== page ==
Joe Public is being forced to pick up the bill for careless public sector organisations and local councils, which incur fines resulting from data breaches. Information obtained under the Freedom of Information (FoI), by IT storage firm Imation, identified that public sector organisations are behind a dramatic increase in the number of data breach incidents, which has seen a rise of 1,014 per cent since 2007.
Figures obtained by ViaSat UK also found that according to the Information Commissioners Office between March 2011 and February 2012, 730 data breaches were disclosed to the organisation, 467 of which were from the public sector and 263 from private companies.
The result was a total of £790,000 in fines against eight local councils in England, Wales and Scotland, but only one, a nominal £1,000 fine against legal firm ACS:Law, levied on a private firm. More responsibility needs to be taken by the public sector to reduce the volume of data breaches. The figures obtained are quite staggering and if I was in anyway connected to the IT departments involved within these breaches I would be highly embarrassed – even from an outsiders perspective they make me quite angry.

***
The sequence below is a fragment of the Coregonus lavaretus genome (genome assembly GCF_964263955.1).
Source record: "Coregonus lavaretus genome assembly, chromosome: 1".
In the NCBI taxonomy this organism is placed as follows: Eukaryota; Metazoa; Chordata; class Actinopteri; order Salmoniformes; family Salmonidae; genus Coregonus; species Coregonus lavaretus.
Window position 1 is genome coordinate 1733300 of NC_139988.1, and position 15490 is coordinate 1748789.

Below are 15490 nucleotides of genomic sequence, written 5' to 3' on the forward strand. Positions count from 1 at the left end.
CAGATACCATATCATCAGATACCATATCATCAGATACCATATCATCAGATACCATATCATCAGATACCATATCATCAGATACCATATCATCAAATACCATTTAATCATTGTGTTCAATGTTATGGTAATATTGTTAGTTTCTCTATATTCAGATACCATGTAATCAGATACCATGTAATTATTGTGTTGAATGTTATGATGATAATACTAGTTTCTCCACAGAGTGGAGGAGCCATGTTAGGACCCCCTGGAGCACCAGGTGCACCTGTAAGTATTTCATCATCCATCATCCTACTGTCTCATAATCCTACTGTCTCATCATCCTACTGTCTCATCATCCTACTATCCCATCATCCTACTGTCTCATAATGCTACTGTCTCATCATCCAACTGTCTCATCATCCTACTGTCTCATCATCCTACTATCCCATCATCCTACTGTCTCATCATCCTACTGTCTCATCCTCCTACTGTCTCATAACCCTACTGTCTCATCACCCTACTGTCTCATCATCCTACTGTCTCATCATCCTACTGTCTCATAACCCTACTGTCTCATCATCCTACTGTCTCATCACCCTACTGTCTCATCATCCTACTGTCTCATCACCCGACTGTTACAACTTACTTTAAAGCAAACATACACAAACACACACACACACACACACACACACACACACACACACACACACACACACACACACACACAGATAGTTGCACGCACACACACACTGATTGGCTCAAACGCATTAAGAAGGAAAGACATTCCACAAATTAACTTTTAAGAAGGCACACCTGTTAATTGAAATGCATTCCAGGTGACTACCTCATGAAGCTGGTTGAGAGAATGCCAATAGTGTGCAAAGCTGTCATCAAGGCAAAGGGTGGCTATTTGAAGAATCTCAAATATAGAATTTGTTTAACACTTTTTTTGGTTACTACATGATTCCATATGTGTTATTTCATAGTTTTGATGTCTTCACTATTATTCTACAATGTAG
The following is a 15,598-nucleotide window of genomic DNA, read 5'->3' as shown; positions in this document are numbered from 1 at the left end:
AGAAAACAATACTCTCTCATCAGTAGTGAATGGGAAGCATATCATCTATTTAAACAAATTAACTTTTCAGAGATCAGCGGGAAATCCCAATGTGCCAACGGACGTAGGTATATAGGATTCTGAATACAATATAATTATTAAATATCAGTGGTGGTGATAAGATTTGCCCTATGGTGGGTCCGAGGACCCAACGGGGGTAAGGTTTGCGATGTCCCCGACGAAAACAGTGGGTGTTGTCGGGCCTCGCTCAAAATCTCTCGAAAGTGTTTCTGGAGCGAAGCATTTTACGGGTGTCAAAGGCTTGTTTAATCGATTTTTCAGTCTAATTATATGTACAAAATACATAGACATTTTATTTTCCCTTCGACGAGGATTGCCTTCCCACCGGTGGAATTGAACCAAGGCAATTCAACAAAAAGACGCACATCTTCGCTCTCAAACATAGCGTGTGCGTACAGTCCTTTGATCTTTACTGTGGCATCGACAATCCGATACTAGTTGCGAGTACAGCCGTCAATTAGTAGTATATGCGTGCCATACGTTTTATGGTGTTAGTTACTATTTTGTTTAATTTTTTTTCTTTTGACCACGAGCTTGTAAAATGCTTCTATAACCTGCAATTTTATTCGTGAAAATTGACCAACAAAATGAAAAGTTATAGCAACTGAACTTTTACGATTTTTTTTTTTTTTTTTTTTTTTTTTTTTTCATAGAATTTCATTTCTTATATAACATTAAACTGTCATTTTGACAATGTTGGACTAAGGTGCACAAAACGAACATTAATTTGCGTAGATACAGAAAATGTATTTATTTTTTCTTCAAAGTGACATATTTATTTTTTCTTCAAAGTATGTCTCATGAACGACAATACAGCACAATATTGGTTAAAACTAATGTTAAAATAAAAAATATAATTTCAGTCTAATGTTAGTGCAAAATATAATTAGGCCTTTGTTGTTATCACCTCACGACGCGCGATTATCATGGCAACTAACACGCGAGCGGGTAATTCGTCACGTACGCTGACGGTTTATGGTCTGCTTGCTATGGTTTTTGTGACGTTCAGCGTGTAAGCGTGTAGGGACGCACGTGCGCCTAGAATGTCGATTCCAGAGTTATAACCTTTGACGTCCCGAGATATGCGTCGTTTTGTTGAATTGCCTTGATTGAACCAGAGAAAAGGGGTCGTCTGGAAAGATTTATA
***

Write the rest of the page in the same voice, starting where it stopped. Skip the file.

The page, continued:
Yes, data breaches are nothing new and we now live in a society where cyber attacks are a daily occurrence. However, this still doesn’t excuse the level of incompetence displayed by public sector organisations and local councils, who seem happy to get a slap on the wrist, while we the public are forced to pay for their mistakes.
Ultimately, a greater understanding of data security is needed. These organisations need to focus on the critical control points within their IT infrastructure and where vulnerable data within their systems lie. From this, processes need to be administered as to how data can be protected and how systems can be evaluated and tested to ensure they remain secure.
It’s clear that the current controls in place aren’t working. If you look at firewalls and tokens for authentication, hackers are easily bypassing these – too much reliance is placed on them, with many firms failing to encrypt the data stored in online databases. To tackle this it is now possible for all database records to be fully encrypted while remaining searchable. This means that there are now no excuses for not having the information stored in your databases encrypted.
The focal point to consider in all of this, is that local councils and public sector organisations need to stop saying sorry for their mistakes and actually pay for them themselves. Paying out fines every time there is a breach might reward them a few morality points but in terms of safeguarding and bettering the future positions of their organisations they are a poor substitute. Education, understanding and investment are essential.